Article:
The Missing Will

At the suggestion of Brit, I have just finished reading 'The Missing Will' - the relatively obscure autobiography of Michael Wharton, who was better known as the very long-standing writer of the Peter Simple column in The Telegraph. I remember reading the column a bit as a youngster and liking it in small doses -
( I actually preferred the Craig Brown version that followed, probably because I had grown old enough to understand it a bit better) The book is an excellent read, he certainly has a very easy way with his words and sentences, and his life was fairly colourful. Apart from his rampant infidelities, I was also interested to note that he describes himself as a 'Tory Anarchist'. He also puts forward a point that I haven't actually read in print before -that the voting in of Atlee and the creation of the welfare state was a bad thing for Great Britain.

Wharton believed strongly in the benefits to society of noblesse oblige, and thought it a grave error to hand over these feudal traditions to the 'trendy' urban left - who, in his eyes, were driven by envy to dismantle things they couldn't obtain. We are told in countless history books that this turning point in 1945 was the start of a long trajectory upwards for the common man, whereas Wharton thought that this was actually the beginning of the end. Interesting to read such an unashamedly right wing view in print.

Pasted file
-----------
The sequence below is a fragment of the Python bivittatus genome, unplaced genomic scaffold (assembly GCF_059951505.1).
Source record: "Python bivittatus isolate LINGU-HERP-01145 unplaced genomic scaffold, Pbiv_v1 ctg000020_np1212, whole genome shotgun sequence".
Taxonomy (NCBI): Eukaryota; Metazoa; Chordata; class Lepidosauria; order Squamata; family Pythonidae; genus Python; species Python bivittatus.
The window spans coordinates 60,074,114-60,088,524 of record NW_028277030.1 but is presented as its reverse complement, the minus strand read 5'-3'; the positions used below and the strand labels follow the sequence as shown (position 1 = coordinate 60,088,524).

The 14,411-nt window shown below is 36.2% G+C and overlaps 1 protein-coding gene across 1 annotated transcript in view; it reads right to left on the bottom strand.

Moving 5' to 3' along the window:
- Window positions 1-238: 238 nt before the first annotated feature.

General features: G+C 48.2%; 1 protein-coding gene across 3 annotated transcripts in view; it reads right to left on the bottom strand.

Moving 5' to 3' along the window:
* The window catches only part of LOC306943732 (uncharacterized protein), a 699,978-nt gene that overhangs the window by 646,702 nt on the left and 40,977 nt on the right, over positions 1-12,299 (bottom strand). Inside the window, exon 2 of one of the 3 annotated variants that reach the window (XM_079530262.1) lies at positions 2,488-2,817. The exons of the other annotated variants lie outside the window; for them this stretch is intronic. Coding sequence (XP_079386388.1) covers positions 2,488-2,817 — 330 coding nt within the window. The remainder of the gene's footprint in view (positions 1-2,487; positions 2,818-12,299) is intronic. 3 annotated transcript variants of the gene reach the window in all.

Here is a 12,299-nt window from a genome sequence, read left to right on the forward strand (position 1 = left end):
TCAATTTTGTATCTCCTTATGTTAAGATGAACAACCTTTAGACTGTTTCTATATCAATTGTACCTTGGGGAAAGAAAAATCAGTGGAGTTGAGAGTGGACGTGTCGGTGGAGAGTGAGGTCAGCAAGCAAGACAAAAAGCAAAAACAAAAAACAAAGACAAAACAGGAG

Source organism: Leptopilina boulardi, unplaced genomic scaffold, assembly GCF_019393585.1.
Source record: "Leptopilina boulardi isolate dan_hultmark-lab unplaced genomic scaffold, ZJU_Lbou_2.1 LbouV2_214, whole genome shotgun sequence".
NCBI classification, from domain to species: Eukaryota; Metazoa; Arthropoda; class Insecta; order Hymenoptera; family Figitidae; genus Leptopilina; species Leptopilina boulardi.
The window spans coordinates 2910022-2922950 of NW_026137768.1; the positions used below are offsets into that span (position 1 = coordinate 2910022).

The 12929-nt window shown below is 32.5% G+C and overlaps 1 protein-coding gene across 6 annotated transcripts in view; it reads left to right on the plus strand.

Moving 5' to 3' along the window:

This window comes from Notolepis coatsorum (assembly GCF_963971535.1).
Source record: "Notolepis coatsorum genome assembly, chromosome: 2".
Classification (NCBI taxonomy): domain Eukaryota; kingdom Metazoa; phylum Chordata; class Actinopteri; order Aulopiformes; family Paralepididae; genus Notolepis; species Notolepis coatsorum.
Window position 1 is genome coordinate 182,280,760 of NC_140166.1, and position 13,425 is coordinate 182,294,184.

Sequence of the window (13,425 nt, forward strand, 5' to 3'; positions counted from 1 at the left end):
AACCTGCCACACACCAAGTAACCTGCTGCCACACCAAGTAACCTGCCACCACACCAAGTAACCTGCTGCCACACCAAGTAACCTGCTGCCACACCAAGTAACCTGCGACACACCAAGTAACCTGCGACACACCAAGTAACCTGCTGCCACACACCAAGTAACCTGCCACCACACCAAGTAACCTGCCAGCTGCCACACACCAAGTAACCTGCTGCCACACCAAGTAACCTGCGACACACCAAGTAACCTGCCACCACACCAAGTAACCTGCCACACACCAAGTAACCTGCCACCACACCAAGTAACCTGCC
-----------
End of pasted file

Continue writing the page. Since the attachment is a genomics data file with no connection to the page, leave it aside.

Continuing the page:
Brit said...

Great isn't it. For a memoir that's partly fantasy, it's shockingly honest. eg. about the callous way he treats his wife and family.

I love the bit where he observes that being in the army was mostly hilarously funny.

There's a sequel called A Dubious Codicil which I've bought but haven't started yet.

worm said...

I may have to purchase that too - although I don't suppose a book about writing a column for 50 years is that exciting...?